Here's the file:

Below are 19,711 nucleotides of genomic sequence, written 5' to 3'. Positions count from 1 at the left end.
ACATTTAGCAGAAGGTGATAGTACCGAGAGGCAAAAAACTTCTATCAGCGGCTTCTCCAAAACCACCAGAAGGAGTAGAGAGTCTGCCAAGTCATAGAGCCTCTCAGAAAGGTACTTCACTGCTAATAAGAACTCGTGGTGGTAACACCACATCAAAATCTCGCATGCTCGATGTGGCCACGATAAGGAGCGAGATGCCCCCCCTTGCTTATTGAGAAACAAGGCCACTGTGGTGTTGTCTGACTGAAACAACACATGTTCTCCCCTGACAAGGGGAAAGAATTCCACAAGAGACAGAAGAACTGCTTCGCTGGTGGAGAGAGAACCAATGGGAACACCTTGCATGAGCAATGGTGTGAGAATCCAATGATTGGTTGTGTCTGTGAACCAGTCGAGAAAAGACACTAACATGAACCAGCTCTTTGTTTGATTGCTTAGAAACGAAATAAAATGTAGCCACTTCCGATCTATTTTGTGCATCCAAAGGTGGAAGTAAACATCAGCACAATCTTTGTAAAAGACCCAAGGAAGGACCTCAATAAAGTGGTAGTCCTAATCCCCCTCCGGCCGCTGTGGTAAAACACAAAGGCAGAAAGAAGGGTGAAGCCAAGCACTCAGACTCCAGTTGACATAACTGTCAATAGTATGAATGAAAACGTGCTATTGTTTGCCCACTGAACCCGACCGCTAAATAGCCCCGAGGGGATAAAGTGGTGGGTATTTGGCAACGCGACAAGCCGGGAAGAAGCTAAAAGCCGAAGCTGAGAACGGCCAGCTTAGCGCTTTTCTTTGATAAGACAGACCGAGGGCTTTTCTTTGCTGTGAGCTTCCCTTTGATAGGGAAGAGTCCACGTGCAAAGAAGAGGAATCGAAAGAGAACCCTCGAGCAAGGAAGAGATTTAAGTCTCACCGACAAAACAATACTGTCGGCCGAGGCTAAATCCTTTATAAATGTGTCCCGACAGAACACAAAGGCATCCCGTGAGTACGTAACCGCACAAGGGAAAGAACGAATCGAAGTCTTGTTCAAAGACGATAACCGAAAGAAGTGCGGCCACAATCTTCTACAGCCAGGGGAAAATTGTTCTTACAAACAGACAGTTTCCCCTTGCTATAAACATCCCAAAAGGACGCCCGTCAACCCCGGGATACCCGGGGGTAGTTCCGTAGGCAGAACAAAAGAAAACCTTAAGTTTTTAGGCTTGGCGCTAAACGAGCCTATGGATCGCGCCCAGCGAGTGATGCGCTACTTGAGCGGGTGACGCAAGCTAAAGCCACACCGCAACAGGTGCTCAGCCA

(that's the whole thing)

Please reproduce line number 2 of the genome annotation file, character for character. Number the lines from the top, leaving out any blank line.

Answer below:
ACATTTAGCAGAAGGTGATAGTACCGAGAGGCAAAAAACTTCTATCAGCGGCTTCTCCAAAACCACCAGAAGGAGTAGAGAGTCTGCCAAGTCATAGAGCCTCTCAGAAAGGTACTTCACTGCTAATAAGAACTCGTGGTGGTAACACCACATCAAAATCTCGCATGCTCGATGTGGCCACGATAAGGAGCGAGATGCCCCCCCTTGCTTATTGAGAAACAAGGCCACTGTGGTGTTGTCTGACTGAAACAACACATGTTCTCCCCTGACAAGGGGAAAGAATTCCACAAGAGACAGAAGAACTGCTTCGCTGGTGGAGAGAGAACCAATGGGAACACCTTGCATGAGCAATGGTGTGAGAATCCAATGATTGGTTGTGTCTGTGAACCAGTCGAGAAAAGACACTAACATGAACCAGCTCTTTGTTTGATTGCTTAGAAACGAAATAAAATGTAGCCACTTCCGATCTATTTTGTGCATCCAAAGGTGGAAGTAAACATCAGCACAATCTTTGTAAAAGACCCAAGGAAGGACCTCAATAAAGTGGTAGTCCTAATCCCCCTCCGGCCGCTGTGGTAAAACACAAAGGCAGAAAGAAGGGTGAAGCCAAGCACTCAGACTCCAGTTGACATAACTGTCAATAGTATGAATGAAAACGTGCTATTGTTTGCCCACTGAACCCGACCGCTAAATAGCCCCGAGGGGATAAAGTGGTGGGTATTTGGCAACGCGACAAGCCGGGAAGAAGCTAAAAGCCGAAGCTGAGAACGGCCAGCTTAGCGCTTTTCTTTGATAAGACAGACCGAGGGCTTTTCTTTGCTGTGAGCTTCCCTTTGATAGGGAAGAGTCCACGTGCAAAGAAGAGGAATCGAAAGAGAACCCTCGAGCAAGGAAGAGATTTAAGTCTCACCGACAAAACAATACTGTCGGCCGAGGCTAAATCCTTTATAAATGTGTCCCGACAGAACACAAAGGCATCCCGTGAGTACGTAACCGCACAAGGGAAAGAACGAATCGAAGTCTTGTTCAAAGACGATAACCGAAAGAAGTGCGGCCACAATCTTCTACAGCCAGGGGAAAATTGTTCTTACAAACAGACAGTTTCCCCTTGCTATAAACATCCCAAAAGGACGCCCGTCAACCCCGGGATACCCGGGGGTAGTTCCGTAGGCAGAACAAAAGAAAACCTTAAGTTTTTAGGCTTGGCGCTAAACGAGCCTATGGATCGCGCCCAGCGAGTGATGCGCTACTTGAGCGGGTGACGCAAGCTAAAGCCACACCGCAACAGGTGCTCAGCCA